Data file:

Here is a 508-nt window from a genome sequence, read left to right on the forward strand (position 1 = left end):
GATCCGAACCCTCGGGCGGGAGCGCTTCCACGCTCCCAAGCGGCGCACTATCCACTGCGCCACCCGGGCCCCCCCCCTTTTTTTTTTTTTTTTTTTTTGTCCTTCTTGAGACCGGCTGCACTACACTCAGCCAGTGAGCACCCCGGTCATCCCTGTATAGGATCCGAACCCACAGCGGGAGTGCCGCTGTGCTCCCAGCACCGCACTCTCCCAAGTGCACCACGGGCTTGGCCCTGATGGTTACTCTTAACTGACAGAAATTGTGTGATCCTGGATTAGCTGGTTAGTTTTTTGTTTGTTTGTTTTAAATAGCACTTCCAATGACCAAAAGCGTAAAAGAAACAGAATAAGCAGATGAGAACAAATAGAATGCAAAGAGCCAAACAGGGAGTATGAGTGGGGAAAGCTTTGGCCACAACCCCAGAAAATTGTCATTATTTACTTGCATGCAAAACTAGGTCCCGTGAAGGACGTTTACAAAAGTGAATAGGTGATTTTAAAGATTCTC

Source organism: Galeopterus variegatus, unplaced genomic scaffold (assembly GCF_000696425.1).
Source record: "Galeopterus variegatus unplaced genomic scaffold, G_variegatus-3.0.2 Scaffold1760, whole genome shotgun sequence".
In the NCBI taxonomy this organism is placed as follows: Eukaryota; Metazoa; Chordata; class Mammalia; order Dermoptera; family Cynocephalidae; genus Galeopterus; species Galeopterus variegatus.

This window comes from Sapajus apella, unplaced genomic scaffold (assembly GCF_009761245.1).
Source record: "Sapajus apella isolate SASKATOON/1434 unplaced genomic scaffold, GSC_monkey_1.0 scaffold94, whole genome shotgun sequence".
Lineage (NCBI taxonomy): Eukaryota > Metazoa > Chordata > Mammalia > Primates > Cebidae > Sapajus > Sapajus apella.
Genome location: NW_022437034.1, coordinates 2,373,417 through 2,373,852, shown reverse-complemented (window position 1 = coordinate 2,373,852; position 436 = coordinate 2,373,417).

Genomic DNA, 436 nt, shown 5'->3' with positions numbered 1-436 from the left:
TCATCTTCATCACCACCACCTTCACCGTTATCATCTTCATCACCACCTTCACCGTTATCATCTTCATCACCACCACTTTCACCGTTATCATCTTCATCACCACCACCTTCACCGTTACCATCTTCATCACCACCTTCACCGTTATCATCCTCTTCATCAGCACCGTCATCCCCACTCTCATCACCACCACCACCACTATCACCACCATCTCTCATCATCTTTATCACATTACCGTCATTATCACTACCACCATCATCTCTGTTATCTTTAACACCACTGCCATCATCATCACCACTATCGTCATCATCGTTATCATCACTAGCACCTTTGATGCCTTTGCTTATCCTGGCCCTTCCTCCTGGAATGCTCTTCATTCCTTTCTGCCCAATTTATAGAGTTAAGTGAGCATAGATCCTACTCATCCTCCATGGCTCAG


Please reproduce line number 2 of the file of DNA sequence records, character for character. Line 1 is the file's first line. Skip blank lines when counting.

GATCCGAACCCTCGGGCGGGAGCGCTTCCACGCTCCCAAGCGGCGCACTATCCACTGCGCCACCCGGGCCCCCCCCCTTTTTTTTTTTTTTTTTTTTTGTCCTTCTTGAGACCGGCTGCACTACACTCAGCCAGTGAGCACCCCGGTCATCCCTGTATAGGATCCGAACCCACAGCGGGAGTGCCGCTGTGCTCCCAGCACCGCACTCTCCCAAGTGCACCACGGGCTTGGCCCTGATGGTTACTCTTAACTGACAGAAATTGTGTGATCCTGGATTAGCTGGTTAGTTTTTTGTTTGTTTGTTTTAAATAGCACTTCCAATGACCAAAAGCGTAAAAGAAACAGAATAAGCAGATGAGAACAAATAGAATGCAAAGAGCCAAACAGGGAGTATGAGTGGGGAAAGCTTTGGCCACAACCCCAGAAAATTGTCATTATTTACTTGCATGCAAAACTAGGTCCCGTGAAGGACGTTTACAAAAGTGAATAGGTGATTTTAAAGATTCTC